Friday, October 24, 2008
So I checked out the new Guns N' Roses track "Chinese Democracy" yesterday. It relies heavily on the sort of industrial sound that was big about ten years ago -- like Nine Inch Nails and Marilyn Manson. The guitar riffs have a weird Atari-like analog distortion sound to them, and everything sounds really compressed and distorted. I guess that can happen when you spend 14 years making an album -- rock styles pass you by. Also, there is a ton of guitar soloing going on. This Buckethead guy though -- is he on to something? There's some bluesy playing on the track, sort of like Slash, but then he goes in Whammy-pedal octave jumps and that really cool sliding/stuttering thing with his killswitch (see demo of the killswitch here about 1:10 in). The phrasing is really weird, but it makes sense.
Something I really notice, though, is that he's obviously playing very light strings and using lots of distortion, so the playing comes off as effortless -- something I usually don't go for. Compare, for example, Stevie Ray Vaughn, Marty Friedman in Megadeth, and Slash. Even Charlie Christian sounds like he's using some serious strings, since those were the days before solid-body electric guitars and he used a hollow-body. With these guys, you hear more attack, and more of a straining quality when bending -- heavier strings and heavier picking lend their sound greater weight and authority.* The beginning of Buckethead's solo does create a great little melodic hook though. I always thought that was Slash's best skill, as demonstrated in Estranged, the end of November Rain, and of course Sweet Child O' Mine.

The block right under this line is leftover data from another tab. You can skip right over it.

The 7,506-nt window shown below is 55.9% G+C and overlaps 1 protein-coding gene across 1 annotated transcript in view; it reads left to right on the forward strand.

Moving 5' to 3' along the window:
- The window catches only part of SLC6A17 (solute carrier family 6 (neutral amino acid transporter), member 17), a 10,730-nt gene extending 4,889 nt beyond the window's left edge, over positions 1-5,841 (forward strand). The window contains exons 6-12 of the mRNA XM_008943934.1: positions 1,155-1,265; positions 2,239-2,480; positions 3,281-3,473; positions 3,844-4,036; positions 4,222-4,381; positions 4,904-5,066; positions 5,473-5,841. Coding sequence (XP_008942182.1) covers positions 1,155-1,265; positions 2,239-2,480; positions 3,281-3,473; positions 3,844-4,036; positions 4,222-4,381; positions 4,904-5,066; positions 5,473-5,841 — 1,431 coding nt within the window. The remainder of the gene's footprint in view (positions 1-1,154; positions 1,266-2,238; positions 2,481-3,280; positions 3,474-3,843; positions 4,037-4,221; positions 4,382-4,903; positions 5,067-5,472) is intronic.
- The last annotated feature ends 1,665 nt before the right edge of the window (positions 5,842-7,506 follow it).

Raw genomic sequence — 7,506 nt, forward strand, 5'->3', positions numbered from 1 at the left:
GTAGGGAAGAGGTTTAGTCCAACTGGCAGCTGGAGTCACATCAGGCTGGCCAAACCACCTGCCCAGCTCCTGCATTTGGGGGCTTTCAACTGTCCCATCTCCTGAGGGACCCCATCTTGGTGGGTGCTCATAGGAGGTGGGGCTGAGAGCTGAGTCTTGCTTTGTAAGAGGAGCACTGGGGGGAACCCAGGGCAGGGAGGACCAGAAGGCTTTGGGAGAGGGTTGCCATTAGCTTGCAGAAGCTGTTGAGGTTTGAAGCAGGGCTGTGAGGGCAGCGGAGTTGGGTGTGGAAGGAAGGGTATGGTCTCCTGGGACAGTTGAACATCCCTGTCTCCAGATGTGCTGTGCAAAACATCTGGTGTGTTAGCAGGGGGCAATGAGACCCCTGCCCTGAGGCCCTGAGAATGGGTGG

*I've put gauge 10s on my electric guitars since I was fifteen or so, and I can barely play most guitars that are set up with 9s. It feels like playing rubber bands to me.
Wednesday, October 15, 2008
Ilya Somin has an interesting post wondering if some children should have the right to vote. What's interesting about this discussion is that it is based on improving the "average knowledge" of the electorate, which would presumably lead to better "quality of political decision-making." This is a very common-sense way to defend a proposal to change the structure of the electorate, but does it ultimately make sense within the framework of democracy? More broadly, does is ever make sense, in a democracy, to institute changes in an effort to get a better outcome? I mean, if we wanted a better outcome, and if we believed that knowledgeable decision-makers would help get us there, wouldn't we scrap democracy altogether and go for some flavor of a technocracy? What does "higher quality political decision-making" even mean in a democracy? If the people have spoken in an election, how does it get any higher-quality than that? Wouldn't any supposedly "better" solution be, per se, anti-democratic?